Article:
ROGGERI, ALESSANDRA
2022

Abstract

The current PhD thesis focuses on the role of sphingosine-1-phophate receptors (S1PRs) and their modulators in mice central nervous system (CNS). Beside the well-recognized immunomodulatory effect of the compounds, new insights are now suggesting that these molecules may directly interact with S1PRs located on CNS cells. In this context, the project aims at i) investigating the presence and the activity of S1PRs in mouse cortical synaptosomes (isolated nerve endings) and gliosomes (astrocytic processes) in both control and EAE mice ii) studying the effect of siponimod (BAF312) on oligodendroglia cells differentiation. While the first part of the project was carried out at the University of Genoa (Italy), experiments on oligodendroglial cells were performed at the University of Hasselt (Belgium). Firstly, we performed Western blot and confocal analyses which confirmed the existence of S1P1R and S1P3R in both glutamatergic cortical synaptosomes and gliosomes. Then, we performed functional studies (superfusion experiments) to investigate the effect of S1PRs activation in controlling glutamate transmission. By using different ligands (the broad-spectrum agonist sphingosine-1-phosphate (S1P), the S1P1R agonist CS-2100 and the selective S1P3R agonist CYM-5541) we demonstrated that presynaptic S1P1Rs are able to inhibit the 12 mM KCl-evoked release of preloaded [3H]D-aspartate (an analogue of glutamate) in cortical synaptosomes, while the activation of presynaptic S1P3Rs significantly enhances it. In contrast, the S1P1R agonist was ineffective in cortical gliosomes while CYM-5541 inhibited the 15 mM KCl-evoked [3H]D-aspartate exocytosis from cortical gliosomes. The opposite outcomes can be explained by the coupling of the receptors to different types of G-protein which, when activated, can generate opposite intracellular signals. The hypothesis is further support by the evidence that S1P failed to affect the [3H]D-aspartate release in both cortical preparations. The concomitant activation of both S1P1R and S1P3R avoid the possibility to observe a clear effect in glutamate transmission in presence of this agonist. Then, we investigated the expression of both receptors in cortical synaptosomes and gliosomes from experimental autoimmune encephalomyelitis (EAE). In particular, S1P1R and S1P3R are significantly increased in cortical synaptosomal lysates from EAE mice at the acute stage of disease, but unchanged in the gliosomal preparation. Interestingly, oral therapeutic administration of fingolimod (FTY720; 0.03 mg/Kg/day for 14 days) recovered the receptor densities to almost physiological levels and also restored their release-regulating activity. Surprisingly, biotinylation studies performed in synaptosomes and gliosomes from healthy mice suggested that the receptors are not expressed in the outer layer on the cellular membrane, since the S1P1R and S1P3R immunopositivity was absent in the biotinylated samples from both preparations. This evidence suggests that S1P1R and S1P3R may be preferentially located intracellularly or in the inner side of the plasma membrane. Similarly, biotinylation studies performed on control and EAE mice unveiled no changes in the membrane expression of the receptors.The results obtained in this first part improve the knowledge on the existence and the release-regulating activity of S1PRs in components of the tripartite synapsis (namely the presynaptic and the astrocytic one). All experiments were performed on cortical samples and not on the spinal cord, where inflammatory infiltration is known to be much higher in EAE animal model. The choice of this specific area for our investigation allowed to study the effects of FTY720 beyond its immunomodulatory activity, adding new insights on the effect of this S1PRs modulator on glutamatergic transmission. The second part of the project focused on the effect of another S1PRs modulator (siponimod, BAF312) on OPC in vitro differentiation. Despite very preliminary, the results suggested that treatment with BAF312 (10 nM) seems to induce a partial OPC differentiation as we can observed by the outcomes emerged from the immunostaining images as well as by the qPCR analysis. In parallel, at the same concentration, the treatment with BAF312 seems to enhance both TrkB mRNA expression and p-TrkB protein density. As an increased release of neurotrophic factors has been observed in literature following FTY720 administration, the increased expression and activation of TrkB receptors could represent an indirect way in which the drug can exert its neuroprotective effect. Further experiments will be conducted to confirm the preliminary results and study the effective role of BAF312 in these cells.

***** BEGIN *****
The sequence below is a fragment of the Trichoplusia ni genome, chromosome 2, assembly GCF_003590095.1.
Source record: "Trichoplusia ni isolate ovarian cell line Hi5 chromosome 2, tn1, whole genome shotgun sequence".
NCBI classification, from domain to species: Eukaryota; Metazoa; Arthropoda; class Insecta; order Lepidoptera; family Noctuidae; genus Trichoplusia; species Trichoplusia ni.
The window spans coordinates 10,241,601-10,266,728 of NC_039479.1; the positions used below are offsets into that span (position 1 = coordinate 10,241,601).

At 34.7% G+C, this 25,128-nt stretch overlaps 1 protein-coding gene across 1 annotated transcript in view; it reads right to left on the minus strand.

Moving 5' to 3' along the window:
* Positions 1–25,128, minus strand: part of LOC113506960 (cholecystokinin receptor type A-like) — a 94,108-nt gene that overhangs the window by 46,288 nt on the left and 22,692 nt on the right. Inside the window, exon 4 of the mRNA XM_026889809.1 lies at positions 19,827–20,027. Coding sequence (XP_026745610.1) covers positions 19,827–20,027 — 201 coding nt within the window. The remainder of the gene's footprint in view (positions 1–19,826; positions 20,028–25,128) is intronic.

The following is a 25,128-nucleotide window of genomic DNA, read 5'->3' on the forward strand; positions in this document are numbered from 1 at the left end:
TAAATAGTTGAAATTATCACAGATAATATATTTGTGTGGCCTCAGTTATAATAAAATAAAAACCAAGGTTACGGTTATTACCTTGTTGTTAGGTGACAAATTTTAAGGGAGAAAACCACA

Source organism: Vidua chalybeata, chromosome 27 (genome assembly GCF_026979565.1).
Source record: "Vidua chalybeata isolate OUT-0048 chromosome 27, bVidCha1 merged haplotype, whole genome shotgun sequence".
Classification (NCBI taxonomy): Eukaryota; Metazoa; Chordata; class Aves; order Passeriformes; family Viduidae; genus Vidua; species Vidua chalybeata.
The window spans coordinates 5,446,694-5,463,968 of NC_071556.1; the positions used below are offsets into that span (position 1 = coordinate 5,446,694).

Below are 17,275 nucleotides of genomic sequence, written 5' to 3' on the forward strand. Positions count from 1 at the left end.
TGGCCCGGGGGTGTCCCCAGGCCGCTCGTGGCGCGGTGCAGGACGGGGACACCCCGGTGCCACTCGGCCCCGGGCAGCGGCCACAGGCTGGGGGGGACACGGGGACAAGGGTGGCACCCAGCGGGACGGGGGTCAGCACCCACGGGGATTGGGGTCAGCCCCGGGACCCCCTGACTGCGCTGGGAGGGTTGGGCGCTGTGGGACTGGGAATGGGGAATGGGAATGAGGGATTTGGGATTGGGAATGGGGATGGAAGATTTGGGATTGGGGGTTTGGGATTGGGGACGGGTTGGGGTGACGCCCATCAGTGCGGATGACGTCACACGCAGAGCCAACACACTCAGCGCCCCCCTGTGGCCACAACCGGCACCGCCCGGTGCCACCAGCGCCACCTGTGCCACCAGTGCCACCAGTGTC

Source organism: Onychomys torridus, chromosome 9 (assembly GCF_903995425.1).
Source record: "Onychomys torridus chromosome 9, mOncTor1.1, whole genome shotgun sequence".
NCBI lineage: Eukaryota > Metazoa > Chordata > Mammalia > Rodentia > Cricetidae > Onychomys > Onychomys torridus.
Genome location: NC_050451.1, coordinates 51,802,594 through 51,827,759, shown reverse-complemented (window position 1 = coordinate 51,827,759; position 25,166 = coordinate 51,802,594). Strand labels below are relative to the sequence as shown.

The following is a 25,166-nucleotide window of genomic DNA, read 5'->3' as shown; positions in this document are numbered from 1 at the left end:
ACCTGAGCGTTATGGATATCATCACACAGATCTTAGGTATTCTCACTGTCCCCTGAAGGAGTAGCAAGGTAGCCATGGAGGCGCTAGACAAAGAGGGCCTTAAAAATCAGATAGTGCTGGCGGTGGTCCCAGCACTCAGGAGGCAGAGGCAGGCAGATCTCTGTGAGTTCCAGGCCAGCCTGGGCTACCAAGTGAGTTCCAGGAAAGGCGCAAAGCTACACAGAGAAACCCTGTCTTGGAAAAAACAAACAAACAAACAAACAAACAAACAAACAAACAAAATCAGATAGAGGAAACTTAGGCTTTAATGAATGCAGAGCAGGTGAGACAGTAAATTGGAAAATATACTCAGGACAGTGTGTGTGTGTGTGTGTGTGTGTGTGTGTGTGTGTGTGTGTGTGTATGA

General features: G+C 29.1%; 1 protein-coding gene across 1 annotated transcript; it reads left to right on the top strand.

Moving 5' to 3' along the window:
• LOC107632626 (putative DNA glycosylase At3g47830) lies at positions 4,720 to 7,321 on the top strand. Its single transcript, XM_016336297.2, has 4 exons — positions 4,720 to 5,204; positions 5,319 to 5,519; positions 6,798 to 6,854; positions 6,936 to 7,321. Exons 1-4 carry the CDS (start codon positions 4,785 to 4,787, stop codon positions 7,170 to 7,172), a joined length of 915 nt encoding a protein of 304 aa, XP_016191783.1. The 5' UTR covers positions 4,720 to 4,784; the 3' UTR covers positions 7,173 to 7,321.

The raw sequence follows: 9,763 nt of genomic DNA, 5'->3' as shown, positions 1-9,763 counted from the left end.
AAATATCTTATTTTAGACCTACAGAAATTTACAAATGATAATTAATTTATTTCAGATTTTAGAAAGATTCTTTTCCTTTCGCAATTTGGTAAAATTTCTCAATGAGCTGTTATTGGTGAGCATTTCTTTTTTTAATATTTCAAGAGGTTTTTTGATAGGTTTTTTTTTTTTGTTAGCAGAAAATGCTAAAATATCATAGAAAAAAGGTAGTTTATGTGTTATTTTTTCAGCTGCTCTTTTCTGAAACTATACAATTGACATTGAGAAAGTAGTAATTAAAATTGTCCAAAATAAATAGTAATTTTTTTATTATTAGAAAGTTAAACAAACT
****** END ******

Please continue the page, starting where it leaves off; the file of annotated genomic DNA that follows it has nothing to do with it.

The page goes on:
Sphingosine-1-phosphate receptors, Glutamate, Synaptosomes, Gliosomes, EAE
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Utilizza questo identificativo per citare o creare un link a questo documento: https://hdl.handle.net/11567/1081296